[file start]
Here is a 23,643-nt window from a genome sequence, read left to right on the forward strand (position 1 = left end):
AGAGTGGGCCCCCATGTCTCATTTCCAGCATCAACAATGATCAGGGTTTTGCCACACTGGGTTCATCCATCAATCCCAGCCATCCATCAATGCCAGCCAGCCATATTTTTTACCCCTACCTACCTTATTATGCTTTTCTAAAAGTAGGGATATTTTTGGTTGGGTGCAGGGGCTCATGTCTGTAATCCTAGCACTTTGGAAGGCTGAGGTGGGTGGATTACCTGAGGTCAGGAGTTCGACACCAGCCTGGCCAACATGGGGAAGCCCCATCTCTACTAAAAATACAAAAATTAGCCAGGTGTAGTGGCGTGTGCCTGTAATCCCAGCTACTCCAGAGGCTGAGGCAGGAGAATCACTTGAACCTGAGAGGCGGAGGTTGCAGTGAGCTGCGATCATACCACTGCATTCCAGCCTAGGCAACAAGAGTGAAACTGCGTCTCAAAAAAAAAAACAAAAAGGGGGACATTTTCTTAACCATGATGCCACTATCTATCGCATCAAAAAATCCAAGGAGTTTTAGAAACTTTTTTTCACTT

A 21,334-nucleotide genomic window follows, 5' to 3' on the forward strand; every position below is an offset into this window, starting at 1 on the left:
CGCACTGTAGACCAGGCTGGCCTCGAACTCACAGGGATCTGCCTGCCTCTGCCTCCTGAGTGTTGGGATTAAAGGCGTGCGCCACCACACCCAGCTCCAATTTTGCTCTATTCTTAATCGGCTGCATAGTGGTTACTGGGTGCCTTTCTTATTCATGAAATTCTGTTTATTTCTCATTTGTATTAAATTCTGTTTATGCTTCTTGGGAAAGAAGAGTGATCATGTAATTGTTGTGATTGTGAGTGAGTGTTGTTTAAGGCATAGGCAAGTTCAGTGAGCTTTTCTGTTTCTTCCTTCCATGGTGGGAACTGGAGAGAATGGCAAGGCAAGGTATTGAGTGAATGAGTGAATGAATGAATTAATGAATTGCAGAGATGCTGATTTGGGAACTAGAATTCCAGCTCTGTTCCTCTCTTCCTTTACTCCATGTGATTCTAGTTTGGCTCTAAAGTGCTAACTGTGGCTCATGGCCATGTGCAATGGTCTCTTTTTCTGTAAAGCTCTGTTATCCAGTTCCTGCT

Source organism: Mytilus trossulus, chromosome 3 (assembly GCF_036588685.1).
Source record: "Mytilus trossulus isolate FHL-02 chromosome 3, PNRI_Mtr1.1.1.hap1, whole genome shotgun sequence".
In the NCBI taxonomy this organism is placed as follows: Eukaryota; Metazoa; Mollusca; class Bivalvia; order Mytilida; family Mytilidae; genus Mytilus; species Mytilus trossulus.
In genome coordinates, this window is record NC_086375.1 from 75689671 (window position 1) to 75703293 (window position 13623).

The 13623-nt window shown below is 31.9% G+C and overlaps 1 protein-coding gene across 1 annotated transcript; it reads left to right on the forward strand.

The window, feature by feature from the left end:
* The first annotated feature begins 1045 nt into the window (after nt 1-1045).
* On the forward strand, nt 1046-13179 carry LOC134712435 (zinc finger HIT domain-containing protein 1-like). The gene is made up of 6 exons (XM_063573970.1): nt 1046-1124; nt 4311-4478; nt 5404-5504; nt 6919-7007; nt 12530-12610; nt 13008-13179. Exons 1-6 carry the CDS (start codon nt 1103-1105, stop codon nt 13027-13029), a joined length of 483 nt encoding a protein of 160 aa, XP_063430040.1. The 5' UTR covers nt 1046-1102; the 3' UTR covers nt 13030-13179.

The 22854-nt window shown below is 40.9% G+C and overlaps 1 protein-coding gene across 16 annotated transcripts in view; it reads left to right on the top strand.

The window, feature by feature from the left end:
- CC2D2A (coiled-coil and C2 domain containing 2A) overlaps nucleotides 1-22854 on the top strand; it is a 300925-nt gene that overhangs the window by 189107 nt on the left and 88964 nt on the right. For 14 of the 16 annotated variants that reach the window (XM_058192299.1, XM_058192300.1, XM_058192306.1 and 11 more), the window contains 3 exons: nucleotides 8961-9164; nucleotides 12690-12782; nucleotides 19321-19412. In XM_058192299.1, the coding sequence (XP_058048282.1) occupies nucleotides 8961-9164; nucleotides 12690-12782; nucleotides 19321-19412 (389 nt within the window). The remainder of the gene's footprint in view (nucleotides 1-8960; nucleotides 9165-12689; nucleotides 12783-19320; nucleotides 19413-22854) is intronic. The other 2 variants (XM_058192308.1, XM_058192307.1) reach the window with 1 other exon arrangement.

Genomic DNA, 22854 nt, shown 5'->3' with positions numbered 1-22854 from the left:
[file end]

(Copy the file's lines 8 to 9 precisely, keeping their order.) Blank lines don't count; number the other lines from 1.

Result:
In genome coordinates, this window is record NC_086375.1 from 75689671 (window position 1) to 75703293 (window position 13623).

The 13623-nt window shown below is 31.9% G+C and overlaps 1 protein-coding gene across 1 annotated transcript; it reads left to right on the forward strand.